A few weeks ago, I attended the Arizona Distance Camp in the Prescott Mountains. This camp featured a rock-star lineup of camp counselors, so I was really excited to learn from some of the best distance runners of our time.
We arrived at the Mingus Mountain ranch and were immediately greeted by camp founder, James Bonnett, and assigned to our cabins in the beautiful pine forest. Shortly after, we headed out for a night run with headlamps. Note to self – altitude delays my reflexes. After getting up close and personal with the trail, and a little bloodshed, camp was off to a great start. But what’s a trail running camp without some scars?
Saturday runners had a choice among one of three distances for their morning run. Not knowing how my body and fibromyalgia would do with the lack of sleep and multiple runs each day, I went for the short distance. Too much paying attention to my feet to avoid falling again led to a slight course detour. After debating about the pink marker that we had found – and that it was too fuchsia to be one of James’s pink markers, we called our fearless leader to help get us back on course. Part of me wishes that we could have wandered around a bit longer. Who knew that getting lost could be so much fun?
After the morning run and breakfast, we prepared for our first speaker of the weekend, Ian Torrence. Anyone who has been in the trail and ultra running world for any period of time will surely recognize his name and history in this sport. His talk – “Fueling for the Long Run” – yielded pages and pages of notes, but one of the most important takeaways: Make a detailed race day nutrition plan. Write it Out! This “fly by the seat of my pants” racer definitely needs to work on this.
After lunch, Jenn Shelton was up with a lively talk where we learned what “wilderness” really means, and how to best prepare to navigate it. I.E., what do I do if I am really lost again. Her recap of setting the JMT FKT was hilarious, and very informative. Note to self – check out #sufferbetter.
Later in the day, the skies had opened up and it was pouring rain. Huge, marble-sized raindrops of rain. So the night trail run was OUT. But, cabin campfires with s’mores were definitely IN. I think this is my kryptonite- that, and anything with peanut butter and chocolate. But I digress.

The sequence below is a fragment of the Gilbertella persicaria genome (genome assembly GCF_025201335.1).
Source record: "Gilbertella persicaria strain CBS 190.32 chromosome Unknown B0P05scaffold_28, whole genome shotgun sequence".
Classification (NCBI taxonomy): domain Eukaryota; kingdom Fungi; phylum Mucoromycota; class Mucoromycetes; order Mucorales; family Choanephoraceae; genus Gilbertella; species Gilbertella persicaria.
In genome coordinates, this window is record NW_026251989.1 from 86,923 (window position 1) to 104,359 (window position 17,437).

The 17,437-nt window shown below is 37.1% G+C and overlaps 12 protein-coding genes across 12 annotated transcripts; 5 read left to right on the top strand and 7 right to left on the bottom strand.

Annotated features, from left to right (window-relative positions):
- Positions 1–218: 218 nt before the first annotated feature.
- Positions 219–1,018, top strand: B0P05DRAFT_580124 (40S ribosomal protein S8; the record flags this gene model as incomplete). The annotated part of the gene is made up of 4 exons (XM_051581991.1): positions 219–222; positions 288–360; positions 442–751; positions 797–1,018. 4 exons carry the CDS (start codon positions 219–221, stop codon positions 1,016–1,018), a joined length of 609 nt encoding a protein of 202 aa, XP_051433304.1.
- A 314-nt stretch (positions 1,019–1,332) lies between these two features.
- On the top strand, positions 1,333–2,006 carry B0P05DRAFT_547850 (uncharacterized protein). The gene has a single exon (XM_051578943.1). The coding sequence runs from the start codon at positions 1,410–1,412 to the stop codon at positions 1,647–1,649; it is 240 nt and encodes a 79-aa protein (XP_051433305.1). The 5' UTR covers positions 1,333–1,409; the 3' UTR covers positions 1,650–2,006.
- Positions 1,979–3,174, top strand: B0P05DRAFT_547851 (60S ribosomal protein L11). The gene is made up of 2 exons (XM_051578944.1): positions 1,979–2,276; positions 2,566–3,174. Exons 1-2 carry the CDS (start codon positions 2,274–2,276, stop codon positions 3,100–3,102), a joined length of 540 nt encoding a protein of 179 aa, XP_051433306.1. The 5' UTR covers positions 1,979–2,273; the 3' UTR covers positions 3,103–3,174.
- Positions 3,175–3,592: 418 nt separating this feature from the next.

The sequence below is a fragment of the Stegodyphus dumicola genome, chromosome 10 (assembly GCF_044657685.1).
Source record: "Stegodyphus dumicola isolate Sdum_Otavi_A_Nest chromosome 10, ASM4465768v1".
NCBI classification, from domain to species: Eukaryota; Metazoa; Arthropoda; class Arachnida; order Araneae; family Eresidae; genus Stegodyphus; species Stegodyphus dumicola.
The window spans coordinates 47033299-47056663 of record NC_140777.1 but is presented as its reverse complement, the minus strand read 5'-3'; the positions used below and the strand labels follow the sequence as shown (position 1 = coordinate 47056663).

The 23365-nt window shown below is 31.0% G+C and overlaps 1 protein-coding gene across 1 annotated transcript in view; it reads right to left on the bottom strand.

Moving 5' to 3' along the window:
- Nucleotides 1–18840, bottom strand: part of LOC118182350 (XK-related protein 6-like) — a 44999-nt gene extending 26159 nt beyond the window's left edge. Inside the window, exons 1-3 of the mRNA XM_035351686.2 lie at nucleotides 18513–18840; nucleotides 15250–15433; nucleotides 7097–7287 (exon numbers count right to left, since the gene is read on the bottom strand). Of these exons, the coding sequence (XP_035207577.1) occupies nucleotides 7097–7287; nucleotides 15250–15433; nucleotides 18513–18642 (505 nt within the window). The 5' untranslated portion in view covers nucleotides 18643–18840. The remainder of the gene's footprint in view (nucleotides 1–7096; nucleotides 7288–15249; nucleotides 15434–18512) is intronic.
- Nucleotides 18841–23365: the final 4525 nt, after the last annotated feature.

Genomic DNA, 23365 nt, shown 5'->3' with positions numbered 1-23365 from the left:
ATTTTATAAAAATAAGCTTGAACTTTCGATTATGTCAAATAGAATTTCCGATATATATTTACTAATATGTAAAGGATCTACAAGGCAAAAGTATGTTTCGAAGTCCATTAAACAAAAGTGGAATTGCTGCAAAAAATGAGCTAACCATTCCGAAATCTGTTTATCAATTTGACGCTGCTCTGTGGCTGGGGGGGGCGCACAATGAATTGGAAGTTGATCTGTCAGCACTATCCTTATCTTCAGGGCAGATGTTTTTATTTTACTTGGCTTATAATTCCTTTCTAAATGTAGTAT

Sunday morning, we were up bright and early to head off to nearby Jerome for the Jerome Hill Climb. If you haven’t done this race, it is a must-do bucket list event. Especially if you are a glutton for punishment. The race actually starts about a mile south of the town of Jerome, so you have a short walk before you begin the 4.5 mile race that is all uphill. Yup, you read that right. And the kicker- after the race, you have to run downhill for 3.5 miles to get to your car. But, this definitely made for a great excuse to stop in Jerome for brunch, lunch or a mountain of French fries. Really, don’t we just eat constantly?
After exploring around the old mining town of Jerome, we headed back to camp to get cleaned up for our first afternoon speaker, Emily Harrison. Her win from the morning after placing second at the USATF Trail Nationals in the 50k the week before, speaks for itself. And just to make sure that we really got our running in for the day, the next event was an Adidas shoe demo and tag-team race. I think I did pretty well with the cornhusk toss, maybe not so much with the following half-mile sprint after downing 3 slices of pizza. (Notice how I talk a lot about food? It’s part of the reason why we all run so much, right?)
I left the Prescott Mountains, immediately thinking about next year’s camp and how what I learned over those few short days will impact my running in the coming year. Without question, I would highly recommend that anyone still reading this blog post seriously consider attending next year. It will be one of the best decisions you ever make.
***All data and information provided on this site is for informational purposes only. skippingoverrocks.com makes no representations as to accuracy, completeness, currentness, suitability, or validity of any information on this site and will not be liable for any errors, omissions, or delays in this information or any losses, injuries, or damages arising from its display or use. All information is provided on an as-is basis.